However the fact that diehard adherents still believe in the old ideas is real enough. And for them, to deny the validity of their baseless polemics would be to render them pointless: the King truly would be in the Altogether.

So denial is what keeps them going.

My central thesis here is that the Left is in socio-cultural denial, and the Right is in economic denial. As long as their intellectual bigotry is in place, the West stands no chance at all of avoiding the cliff to which it is heading at an exponential rate of acceleration.

My further thesis is that if this continues, our liberal democracy will be the victim – not them.


There are a myriad of ways in the UK of trying to avoid this outcome, but we are rapidly running out of time.

The first would be for a major Party to grasp how dangerous things have become, and stop pretending that loyalty to heritage is what politics are all about. I see only a very slim chance of this taking place, but if it did, oddly enough I’d expect what is now the Labour Party to do it first.

There is only one person in that movement who has the brains and radical ideas to lead it, and that is the former Work & Pensions secretary, James Purnell. The problem there is that first, he doesn’t even have a seat in the Commons any more – although his interest in the idea of a new, uniting movement is pretty obvious. And second, even he seems to lack the bravery to drop the soubriquet ‘Labour’ – at least for now. The term ‘Blue Labour’ is being bandied around – perhaps because it rhymes with New Labour, I’m not sure. Either way, it’s just another example of bright-eyed, brainstormed bollocks.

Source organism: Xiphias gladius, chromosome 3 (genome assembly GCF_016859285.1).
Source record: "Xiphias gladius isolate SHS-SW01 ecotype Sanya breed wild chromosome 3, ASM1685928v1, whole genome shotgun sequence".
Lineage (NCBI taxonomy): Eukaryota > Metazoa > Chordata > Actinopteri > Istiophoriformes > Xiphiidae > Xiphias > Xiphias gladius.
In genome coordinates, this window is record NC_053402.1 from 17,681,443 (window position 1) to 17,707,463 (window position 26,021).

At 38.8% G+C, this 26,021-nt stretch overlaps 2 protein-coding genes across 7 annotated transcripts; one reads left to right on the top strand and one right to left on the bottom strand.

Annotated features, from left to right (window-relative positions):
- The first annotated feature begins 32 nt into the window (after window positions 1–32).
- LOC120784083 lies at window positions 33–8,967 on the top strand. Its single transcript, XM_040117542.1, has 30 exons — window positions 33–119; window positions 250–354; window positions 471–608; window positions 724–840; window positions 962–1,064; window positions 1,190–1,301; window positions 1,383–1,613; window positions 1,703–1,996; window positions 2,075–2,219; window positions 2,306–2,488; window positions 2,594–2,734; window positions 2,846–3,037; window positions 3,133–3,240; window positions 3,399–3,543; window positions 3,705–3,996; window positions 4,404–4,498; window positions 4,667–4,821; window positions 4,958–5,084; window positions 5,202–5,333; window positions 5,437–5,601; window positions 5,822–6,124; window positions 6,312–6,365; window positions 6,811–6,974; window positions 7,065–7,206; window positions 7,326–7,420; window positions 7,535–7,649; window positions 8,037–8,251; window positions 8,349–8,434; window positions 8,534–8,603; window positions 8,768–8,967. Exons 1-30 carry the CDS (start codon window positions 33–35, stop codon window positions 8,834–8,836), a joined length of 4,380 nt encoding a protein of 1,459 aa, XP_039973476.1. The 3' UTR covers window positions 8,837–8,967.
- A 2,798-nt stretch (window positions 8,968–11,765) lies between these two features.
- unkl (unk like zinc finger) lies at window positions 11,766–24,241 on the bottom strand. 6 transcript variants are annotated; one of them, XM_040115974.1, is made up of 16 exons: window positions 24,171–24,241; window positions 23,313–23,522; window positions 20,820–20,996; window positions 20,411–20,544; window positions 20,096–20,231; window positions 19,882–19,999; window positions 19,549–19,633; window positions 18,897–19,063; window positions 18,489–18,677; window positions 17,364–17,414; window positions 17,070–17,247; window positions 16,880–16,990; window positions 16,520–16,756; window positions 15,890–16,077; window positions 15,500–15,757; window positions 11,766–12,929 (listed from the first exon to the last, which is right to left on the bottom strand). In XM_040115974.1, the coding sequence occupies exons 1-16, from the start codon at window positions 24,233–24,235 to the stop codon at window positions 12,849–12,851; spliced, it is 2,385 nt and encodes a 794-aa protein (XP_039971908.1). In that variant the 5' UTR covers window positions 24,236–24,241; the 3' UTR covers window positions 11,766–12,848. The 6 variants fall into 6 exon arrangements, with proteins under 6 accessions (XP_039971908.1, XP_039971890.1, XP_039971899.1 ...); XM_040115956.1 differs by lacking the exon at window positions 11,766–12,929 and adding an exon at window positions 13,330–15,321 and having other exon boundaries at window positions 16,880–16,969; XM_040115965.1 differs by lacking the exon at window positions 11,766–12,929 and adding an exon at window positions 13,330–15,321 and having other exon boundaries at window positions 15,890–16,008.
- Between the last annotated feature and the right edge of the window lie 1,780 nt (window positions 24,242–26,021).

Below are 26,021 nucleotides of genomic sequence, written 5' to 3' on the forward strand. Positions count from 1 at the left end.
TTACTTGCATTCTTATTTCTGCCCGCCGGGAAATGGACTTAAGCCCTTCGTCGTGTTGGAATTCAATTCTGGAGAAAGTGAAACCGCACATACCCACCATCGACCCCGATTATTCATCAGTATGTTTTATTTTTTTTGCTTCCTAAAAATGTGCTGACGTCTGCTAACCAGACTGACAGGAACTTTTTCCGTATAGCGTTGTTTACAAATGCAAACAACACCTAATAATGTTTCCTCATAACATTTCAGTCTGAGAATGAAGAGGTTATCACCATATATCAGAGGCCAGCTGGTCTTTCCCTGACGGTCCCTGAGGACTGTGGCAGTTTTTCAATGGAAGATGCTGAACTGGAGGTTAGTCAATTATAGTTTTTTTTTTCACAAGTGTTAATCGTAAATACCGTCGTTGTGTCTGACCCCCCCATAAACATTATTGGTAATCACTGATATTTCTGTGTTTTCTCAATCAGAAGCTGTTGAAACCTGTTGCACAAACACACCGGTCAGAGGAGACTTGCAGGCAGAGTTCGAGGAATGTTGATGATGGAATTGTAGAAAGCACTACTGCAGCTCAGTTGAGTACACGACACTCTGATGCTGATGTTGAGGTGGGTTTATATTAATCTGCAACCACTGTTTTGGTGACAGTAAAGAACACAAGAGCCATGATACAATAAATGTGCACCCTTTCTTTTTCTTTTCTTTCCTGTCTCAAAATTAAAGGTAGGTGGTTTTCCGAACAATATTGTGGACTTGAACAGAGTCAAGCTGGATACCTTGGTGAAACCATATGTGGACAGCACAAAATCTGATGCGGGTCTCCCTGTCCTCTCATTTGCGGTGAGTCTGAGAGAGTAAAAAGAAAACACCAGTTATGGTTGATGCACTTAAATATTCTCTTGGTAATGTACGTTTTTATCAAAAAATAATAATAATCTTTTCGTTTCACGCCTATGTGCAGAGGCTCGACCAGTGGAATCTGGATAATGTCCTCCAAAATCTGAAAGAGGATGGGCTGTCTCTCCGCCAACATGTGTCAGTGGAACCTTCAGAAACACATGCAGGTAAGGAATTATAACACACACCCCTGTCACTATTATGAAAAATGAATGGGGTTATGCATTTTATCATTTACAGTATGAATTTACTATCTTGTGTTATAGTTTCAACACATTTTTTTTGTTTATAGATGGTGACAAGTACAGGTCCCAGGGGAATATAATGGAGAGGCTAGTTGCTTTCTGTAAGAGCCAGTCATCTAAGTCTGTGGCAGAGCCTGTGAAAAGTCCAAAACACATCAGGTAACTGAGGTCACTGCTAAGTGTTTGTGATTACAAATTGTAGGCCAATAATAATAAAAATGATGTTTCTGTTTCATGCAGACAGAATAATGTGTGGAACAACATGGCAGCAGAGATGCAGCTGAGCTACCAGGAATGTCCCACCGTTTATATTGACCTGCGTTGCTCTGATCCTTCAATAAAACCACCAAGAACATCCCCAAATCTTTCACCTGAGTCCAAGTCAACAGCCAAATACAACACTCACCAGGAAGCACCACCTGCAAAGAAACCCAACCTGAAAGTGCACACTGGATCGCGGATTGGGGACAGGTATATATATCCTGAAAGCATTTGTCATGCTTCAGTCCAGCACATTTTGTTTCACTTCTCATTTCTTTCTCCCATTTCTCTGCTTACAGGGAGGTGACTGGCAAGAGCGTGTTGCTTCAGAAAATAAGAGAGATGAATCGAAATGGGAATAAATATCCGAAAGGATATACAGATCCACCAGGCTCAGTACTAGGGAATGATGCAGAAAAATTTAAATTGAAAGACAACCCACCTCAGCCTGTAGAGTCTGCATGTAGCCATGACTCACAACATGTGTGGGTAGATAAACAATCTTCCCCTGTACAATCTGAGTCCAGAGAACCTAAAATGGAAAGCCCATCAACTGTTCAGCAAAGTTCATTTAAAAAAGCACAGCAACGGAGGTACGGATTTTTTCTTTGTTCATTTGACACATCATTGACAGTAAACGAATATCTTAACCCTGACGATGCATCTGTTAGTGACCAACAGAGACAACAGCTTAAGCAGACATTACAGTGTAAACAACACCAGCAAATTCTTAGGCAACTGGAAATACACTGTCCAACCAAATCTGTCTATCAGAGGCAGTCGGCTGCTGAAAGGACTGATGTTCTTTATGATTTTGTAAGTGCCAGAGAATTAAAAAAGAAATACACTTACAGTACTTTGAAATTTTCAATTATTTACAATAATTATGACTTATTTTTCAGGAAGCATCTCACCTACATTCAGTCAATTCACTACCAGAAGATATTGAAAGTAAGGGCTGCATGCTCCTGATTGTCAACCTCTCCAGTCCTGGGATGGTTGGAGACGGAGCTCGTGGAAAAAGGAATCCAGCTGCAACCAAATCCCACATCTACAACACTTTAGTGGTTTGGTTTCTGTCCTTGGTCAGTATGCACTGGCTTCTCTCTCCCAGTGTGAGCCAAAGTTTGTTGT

There is also a slim chance that what’s left of the anti-Cameroon Tory right might defect to UKIP – or, a much better idea, dump the clown Farage and form a new radical Centre-Right Party. But this would, I’m pretty sure, be simply shires xenophobic Toryism under another name.

The second would be for the electorate to finally snap under the heel of an economic depression, and start stringing up the Establishment on a 1789 scale. It remains my firm belief that a combination of apathy and respect for the law would, between them, render this extremely unlikely. There will be social unrest and there will be religious victimisation, but there will not be a violent revolution. I don’t rule that out among the ClubMeds, but I certainly do here.

The third way is the one I pray will come to pass: that by some means as yet unclear, a major element in our political process changes the game at a stroke. The main Parties might allow this through mistaken calculation, but more than likely it will have to occur in spite of them rather than because of them. The analogy of the 1832 Reform Bill springs to mind, when it took an unelected military man, Lord Wellington, to grasp that there was no other alternative to extending the electoral franchise.

For years, many (myself included) believed this might well involve electoral reform. I didn’t like either of the alternatives on offer in the 2011 referendum – no change there, then – but the electorate having given a loud raspberry to the newer of the two, voting reform clearly isn’t going to be on anyone’s horizon for many years to come. This is a big problem – but surmountable if such reforms were to be presented as part of a coherent package.